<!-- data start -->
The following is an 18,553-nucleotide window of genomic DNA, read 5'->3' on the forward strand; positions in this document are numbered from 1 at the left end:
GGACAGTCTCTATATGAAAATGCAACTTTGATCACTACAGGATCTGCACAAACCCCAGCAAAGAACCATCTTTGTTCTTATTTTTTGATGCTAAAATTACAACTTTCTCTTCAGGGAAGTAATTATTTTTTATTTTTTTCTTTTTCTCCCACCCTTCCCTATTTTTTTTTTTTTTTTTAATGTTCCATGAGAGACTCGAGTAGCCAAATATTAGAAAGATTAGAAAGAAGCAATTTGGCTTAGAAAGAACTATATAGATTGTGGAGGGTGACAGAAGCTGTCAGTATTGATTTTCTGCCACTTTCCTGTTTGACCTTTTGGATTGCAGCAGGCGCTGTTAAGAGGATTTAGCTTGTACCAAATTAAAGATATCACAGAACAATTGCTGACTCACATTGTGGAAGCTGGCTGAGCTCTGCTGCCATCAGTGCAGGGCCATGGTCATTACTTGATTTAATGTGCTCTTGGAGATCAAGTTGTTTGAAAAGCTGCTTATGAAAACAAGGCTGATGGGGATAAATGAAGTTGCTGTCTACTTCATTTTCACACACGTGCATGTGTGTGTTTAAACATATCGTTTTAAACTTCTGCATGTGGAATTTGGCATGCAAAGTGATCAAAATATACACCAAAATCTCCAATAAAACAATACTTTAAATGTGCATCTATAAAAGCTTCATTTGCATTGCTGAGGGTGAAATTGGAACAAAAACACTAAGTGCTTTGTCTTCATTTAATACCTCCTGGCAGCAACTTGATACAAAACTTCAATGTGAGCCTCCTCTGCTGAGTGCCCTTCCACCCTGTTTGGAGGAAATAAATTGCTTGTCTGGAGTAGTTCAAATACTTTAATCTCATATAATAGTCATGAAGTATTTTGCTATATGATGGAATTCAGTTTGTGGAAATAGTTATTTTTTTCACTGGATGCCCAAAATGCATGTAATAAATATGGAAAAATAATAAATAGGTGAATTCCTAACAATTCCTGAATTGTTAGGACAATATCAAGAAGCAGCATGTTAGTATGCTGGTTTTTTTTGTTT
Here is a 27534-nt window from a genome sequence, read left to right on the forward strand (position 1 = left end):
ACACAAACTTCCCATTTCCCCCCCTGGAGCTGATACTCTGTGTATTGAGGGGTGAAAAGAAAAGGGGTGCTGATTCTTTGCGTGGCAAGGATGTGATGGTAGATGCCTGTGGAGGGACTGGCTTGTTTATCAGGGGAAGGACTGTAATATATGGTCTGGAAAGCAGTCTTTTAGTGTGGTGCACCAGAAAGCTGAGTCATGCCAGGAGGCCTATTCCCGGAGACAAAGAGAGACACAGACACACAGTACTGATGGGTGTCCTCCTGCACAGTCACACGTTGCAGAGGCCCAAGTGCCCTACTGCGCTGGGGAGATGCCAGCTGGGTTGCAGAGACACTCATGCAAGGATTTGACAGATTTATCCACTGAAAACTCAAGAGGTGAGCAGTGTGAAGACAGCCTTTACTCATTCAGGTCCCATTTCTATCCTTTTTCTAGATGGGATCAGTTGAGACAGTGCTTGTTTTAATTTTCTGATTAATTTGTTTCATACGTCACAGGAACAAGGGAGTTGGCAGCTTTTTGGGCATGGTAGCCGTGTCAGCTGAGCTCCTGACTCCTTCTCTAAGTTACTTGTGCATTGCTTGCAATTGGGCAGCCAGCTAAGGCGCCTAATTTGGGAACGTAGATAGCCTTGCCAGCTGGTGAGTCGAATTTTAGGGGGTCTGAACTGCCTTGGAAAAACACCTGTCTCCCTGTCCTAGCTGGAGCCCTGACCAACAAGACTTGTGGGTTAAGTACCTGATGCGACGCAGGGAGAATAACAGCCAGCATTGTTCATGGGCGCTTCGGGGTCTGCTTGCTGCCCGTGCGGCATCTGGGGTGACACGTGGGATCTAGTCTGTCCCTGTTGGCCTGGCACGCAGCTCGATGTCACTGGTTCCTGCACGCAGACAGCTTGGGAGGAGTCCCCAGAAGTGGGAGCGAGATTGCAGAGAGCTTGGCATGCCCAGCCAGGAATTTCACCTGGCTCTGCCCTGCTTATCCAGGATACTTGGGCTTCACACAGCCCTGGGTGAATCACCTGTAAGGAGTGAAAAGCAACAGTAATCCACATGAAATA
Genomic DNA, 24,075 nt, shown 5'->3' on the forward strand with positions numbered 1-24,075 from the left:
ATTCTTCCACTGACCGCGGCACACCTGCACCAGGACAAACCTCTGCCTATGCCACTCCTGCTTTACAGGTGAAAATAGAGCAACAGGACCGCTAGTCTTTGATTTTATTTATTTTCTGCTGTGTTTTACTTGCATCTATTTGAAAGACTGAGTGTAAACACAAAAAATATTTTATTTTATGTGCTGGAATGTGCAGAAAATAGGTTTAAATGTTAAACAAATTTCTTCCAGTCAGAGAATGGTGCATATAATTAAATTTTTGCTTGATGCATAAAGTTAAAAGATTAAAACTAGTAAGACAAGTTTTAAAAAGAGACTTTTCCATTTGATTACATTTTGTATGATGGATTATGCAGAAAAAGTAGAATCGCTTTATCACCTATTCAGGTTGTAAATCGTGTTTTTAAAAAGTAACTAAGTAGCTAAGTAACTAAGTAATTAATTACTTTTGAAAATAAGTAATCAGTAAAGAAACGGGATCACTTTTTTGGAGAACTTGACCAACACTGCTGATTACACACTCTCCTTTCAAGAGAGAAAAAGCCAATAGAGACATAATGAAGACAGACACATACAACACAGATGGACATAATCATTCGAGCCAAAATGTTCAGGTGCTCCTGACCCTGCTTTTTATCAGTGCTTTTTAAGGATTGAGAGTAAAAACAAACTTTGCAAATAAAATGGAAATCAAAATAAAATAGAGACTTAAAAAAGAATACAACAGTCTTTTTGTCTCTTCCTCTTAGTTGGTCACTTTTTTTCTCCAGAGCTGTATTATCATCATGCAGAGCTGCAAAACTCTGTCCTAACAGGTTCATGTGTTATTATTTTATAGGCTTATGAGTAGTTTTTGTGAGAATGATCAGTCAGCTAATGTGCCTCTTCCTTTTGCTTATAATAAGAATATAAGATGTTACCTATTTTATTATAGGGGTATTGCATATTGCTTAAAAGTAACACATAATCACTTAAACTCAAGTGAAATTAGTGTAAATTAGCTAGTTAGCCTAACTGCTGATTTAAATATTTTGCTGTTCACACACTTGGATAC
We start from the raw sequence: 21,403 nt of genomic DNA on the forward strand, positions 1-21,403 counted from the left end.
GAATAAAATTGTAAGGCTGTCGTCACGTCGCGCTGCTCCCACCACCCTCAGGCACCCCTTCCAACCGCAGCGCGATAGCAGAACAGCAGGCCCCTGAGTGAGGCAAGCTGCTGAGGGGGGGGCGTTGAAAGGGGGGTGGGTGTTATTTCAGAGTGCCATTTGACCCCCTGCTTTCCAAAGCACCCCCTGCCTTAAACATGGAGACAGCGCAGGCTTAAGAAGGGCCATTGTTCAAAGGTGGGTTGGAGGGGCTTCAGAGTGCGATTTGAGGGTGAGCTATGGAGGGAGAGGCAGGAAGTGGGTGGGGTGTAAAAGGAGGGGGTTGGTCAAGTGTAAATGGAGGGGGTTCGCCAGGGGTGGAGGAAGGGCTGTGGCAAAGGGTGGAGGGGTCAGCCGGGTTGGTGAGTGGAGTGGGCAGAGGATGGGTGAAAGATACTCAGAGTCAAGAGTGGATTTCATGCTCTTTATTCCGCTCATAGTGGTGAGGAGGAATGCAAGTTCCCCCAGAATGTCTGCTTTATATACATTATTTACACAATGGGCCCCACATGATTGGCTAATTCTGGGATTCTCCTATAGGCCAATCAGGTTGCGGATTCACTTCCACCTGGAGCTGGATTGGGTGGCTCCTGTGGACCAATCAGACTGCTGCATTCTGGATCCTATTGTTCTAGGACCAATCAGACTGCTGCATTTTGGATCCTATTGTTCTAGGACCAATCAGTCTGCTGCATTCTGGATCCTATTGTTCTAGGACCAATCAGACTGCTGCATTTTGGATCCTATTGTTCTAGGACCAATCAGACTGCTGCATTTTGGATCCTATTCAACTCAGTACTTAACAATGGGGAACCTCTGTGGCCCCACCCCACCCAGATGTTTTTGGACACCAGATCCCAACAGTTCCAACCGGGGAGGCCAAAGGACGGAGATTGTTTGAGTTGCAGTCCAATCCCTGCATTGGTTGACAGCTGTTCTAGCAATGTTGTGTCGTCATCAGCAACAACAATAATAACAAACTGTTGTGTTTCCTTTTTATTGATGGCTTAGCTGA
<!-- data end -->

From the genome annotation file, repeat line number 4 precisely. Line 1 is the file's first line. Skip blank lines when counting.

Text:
ACACAAACTTCCCATTTCCCCCCCTGGAGCTGATACTCTGTGTATTGAGGGGTGAAAAGAAAAGGGGTGCTGATTCTTTGCGTGGCAAGGATGTGATGGTAGATGCCTGTGGAGGGACTGGCTTGTTTATCAGGGGAAGGACTGTAATATATGGTCTGGAAAGCAGTCTTTTAGTGTGGTGCACCAGAAAGCTGAGTCATGCCAGGAGGCCTATTCCCGGAGACAAAGAGAGACACAGACACACAGTACTGATGGGTGTCCTCCTGCACAGTCACACGTTGCAGAGGCCCAAGTGCCCTACTGCGCTGGGGAGATGCCAGCTGGGTTGCAGAGACACTCATGCAAGGATTTGACAGATTTATCCACTGAAAACTCAAGAGGTGAGCAGTGTGAAGACAGCCTTTACTCATTCAGGTCCCATTTCTATCCTTTTTCTAGATGGGATCAGTTGAGACAGTGCTTGTTTTAATTTTCTGATTAATTTGTTTCATACGTCACAGGAACAAGGGAGTTGGCAGCTTTTTGGGCATGGTAGCCGTGTCAGCTGAGCTCCTGACTCCTTCTCTAAGTTACTTGTGCATTGCTTGCAATTGGGCAGCCAGCTAAGGCGCCTAATTTGGGAACGTAGATAGCCTTGCCAGCTGGTGAGTCGAATTTTAGGGGGTCTGAACTGCCTTGGAAAAACACCTGTCTCCCTGTCCTAGCTGGAGCCCTGACCAACAAGACTTGTGGGTTAAGTACCTGATGCGACGCAGGGAGAATAACAGCCAGCATTGTTCATGGGCGCTTCGGGGTCTGCTTGCTGCCCGTGCGGCATCTGGGGTGACACGTGGGATCTAGTCTGTCCCTGTTGGCCTGGCACGCAGCTCGATGTCACTGGTTCCTGCACGCAGACAGCTTGGGAGGAGTCCCCAGAAGTGGGAGCGAGATTGCAGAGAGCTTGGCATGCCCAGCCAGGAATTTCACCTGGCTCTGCCCTGCTTATCCAGGATACTTGGGCTTCACACAGCCCTGGGTGAATCACCTGTAAGGAGTGAAAAGCAACAGTAATCCACATGAAATA